LOUISVILLE, Ky. (Nov. 13, 2013) – Kentucky Farm Bureau (KFB) will join agricultural organizations across the country to celebrate National Farm-City Week, Nov. 22-28. This week has been set aside annually since 1955 to support educational programming that builds interdependence between rural and urban citizens.
“Many people today find themselves two, three or even four generations separated from life on the farm,” said KFB President Mark Haney, “but it is important for everyone to have a solid understanding of how their food gets from the farm to the table. National Farm-City Week gives us that opportunity. It unifies the voice of the agricultural community and calls attention to the origins of the food, fuel and fiber products we enjoy.”
Although the total number of farms in the United States has steadily declined over the years, agricultural production continues to meet the needs of a growing American and global population. Today’s farmer grows twice as much food as his or her parents did, but uses less land, water and energy to do so. About 90 percent of those farms are operated by families or individuals.
Additionally, recent U.S. Census data shows that an estimated 20 percent of U.S. farm production is exported and, according to figures from the United States Department of Agriculture’s Economic Research Service, agriculture is also one of the few remaining industries with a positive balance of trade. This level of consistent and abundant production comes from the 2.2 million farms currently operating in America and accounts for more than 24 million jobs nationwide.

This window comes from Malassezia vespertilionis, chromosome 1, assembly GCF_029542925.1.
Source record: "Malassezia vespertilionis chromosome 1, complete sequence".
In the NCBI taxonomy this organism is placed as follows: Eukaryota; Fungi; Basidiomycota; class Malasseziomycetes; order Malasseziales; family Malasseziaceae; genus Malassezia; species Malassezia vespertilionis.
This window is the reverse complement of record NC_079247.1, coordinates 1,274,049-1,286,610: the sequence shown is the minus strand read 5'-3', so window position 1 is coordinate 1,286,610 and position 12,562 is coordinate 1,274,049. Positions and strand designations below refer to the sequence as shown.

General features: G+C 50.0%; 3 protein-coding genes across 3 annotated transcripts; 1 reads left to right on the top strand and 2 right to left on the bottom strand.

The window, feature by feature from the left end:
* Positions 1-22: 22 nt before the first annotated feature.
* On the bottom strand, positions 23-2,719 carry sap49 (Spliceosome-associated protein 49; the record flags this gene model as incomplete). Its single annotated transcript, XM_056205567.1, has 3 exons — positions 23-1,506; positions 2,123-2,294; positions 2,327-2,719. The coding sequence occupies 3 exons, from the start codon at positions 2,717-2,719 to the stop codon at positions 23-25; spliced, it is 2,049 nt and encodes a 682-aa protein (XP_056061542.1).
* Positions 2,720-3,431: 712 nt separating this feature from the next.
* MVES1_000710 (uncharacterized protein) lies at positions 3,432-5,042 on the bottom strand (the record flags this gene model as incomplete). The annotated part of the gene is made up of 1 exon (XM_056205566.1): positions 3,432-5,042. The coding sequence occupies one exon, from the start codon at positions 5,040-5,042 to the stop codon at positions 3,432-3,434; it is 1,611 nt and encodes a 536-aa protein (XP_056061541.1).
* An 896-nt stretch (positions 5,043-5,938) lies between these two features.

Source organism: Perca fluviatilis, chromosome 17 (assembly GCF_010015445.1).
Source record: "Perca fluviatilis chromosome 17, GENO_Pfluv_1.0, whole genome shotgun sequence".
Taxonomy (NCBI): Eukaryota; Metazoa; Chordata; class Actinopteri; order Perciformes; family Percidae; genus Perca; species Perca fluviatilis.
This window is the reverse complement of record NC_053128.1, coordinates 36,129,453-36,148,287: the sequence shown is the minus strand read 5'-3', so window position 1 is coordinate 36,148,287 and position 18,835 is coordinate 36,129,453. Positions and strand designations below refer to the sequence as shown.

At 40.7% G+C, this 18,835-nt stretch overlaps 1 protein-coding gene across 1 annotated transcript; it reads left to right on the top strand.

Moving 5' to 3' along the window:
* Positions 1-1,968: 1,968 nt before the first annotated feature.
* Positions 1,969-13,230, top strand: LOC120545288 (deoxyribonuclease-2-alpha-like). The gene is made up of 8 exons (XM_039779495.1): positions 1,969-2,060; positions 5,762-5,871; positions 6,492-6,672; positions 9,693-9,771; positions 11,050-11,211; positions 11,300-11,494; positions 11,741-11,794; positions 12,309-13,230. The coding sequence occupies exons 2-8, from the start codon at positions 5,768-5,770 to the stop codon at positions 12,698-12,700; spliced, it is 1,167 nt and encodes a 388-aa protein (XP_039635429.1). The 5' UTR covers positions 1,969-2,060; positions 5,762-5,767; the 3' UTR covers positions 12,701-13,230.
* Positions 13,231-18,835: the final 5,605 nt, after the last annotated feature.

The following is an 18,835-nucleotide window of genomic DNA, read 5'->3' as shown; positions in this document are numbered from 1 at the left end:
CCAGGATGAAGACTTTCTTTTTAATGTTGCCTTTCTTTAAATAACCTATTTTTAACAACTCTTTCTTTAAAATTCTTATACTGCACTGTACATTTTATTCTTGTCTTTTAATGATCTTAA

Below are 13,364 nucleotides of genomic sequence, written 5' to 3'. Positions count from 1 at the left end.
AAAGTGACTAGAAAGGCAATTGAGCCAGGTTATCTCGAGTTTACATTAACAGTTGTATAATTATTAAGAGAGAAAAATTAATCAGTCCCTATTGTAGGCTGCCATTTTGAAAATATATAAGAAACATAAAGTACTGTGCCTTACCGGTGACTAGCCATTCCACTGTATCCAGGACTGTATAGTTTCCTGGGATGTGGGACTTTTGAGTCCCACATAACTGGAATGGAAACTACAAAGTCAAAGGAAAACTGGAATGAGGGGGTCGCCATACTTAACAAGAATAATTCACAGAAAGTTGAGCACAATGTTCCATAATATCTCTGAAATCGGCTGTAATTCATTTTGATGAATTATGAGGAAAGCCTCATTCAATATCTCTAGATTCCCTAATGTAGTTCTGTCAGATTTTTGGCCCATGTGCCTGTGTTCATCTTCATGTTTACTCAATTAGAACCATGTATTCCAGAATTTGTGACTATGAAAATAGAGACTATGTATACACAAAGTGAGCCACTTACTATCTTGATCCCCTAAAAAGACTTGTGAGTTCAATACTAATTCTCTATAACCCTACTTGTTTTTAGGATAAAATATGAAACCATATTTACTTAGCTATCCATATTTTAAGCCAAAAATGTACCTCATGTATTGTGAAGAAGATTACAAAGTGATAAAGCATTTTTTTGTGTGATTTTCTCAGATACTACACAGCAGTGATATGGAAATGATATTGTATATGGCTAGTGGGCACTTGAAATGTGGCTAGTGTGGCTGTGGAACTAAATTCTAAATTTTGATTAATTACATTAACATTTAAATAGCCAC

The economy is strongly supported by agriculture in Kentucky as well. Only four states have more farms than the 87,000 found in Kentucky, and farming accounts for $5.3 billion in the commonwealth’s annual economic activity plus more than 270,000 jobs, according to recent University of Kentucky research.
Haney, who also operates an orchard and cattle farm in Pulaski County, said he hopes National Farm-City Week’s promotion of the rural-urban food production conversation entices more people to educate themselves about what farmers do.
“A better understanding of agricultural production leads us to a natural appreciation of this nation’s safe and abundant food supply and the many farmers who work hard year-round to produce it,” Haney said.